This is our truth, tell us yours
When I grew up campaigning on an issue was an easy process. You campaigned locally. You got a clipboard, and a leaflet, and you knocked on doors or buttonholed people in the shopping centre. If you were of the left knowing how to found a campaign group was a fundamental skill. Mass campaigns, like CND in the early 80s, were built in hundreds of rooms in small towns by people who felt angry and who shared some or all of the skill set.
Often those campaigns were politically charged. Wearing a CND badge was regarded, by some as being tantamount to wearing a hammer and sickle badge, and you got used tobeing called a commie or a communist dupe, or, by the more sophisticated bigots, a useful idiot. Oddly, the fact that you knew how to build a campaign door to door or on rainy Saturday mornings in the empty shop doorway next to Fine Fare was far more consolation than any fine words.
In private,with friends, you might have theoretical discussions about how the bureaucratization of the Labour Party, as described by Ed’s dad in his book, meant that political activity in campaigns was far more meaningful than resolution mongering in CLP meetings.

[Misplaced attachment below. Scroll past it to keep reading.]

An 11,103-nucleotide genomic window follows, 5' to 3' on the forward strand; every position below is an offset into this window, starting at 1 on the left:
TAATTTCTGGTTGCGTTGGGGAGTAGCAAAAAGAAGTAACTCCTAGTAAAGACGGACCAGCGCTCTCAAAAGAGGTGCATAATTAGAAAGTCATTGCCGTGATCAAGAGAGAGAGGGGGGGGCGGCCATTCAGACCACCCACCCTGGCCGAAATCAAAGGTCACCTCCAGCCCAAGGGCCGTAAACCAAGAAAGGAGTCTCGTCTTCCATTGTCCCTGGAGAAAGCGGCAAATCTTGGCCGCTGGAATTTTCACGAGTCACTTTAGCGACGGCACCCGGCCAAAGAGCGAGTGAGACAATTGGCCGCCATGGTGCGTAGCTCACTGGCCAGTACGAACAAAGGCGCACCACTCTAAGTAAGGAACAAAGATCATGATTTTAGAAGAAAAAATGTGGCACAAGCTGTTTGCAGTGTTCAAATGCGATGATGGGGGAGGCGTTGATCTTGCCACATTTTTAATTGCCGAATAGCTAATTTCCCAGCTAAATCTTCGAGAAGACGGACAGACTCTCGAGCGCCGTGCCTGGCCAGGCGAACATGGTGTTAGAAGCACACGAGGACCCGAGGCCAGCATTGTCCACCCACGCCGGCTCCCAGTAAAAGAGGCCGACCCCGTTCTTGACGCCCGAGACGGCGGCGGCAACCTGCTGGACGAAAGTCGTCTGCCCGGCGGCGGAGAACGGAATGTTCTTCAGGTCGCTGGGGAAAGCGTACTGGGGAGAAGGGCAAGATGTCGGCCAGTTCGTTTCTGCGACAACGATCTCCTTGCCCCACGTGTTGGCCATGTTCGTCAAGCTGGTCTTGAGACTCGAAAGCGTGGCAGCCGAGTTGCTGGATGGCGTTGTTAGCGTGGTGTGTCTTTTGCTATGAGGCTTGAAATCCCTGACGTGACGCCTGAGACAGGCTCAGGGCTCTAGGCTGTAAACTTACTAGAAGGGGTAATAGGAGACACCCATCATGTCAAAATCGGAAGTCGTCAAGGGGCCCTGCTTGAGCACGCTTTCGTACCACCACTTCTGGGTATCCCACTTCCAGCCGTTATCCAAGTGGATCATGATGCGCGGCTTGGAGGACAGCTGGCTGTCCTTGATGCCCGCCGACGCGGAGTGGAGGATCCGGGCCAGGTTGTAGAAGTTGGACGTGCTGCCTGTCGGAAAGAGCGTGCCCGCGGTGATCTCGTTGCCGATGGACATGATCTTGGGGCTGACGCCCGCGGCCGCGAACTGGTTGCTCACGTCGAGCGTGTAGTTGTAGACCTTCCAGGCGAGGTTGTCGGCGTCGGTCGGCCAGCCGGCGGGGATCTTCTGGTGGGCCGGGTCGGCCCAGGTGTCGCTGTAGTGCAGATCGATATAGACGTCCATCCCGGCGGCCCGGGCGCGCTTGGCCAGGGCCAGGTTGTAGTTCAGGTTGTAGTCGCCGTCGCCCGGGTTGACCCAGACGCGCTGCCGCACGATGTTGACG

Thirty years on the same process of bureaucratization appears to have overtaken many of the mainstream campaigns.Instead of earnest young school leavers outside Fine Fare asking you to sign a petition to get decent housing you get chuggers asking you to give money to a charity that used to have a network of local activists who organized jumble sales.
This isn’t nostalgia for its own sake. Once upon a time single issue campaigns were a training ground for activists who learned skills they could use on any campaign. In effect, the knowledge of how to campaign has been professionalized and privatized. Democracy, it seems, has no space for amateurs,and that thought worries me.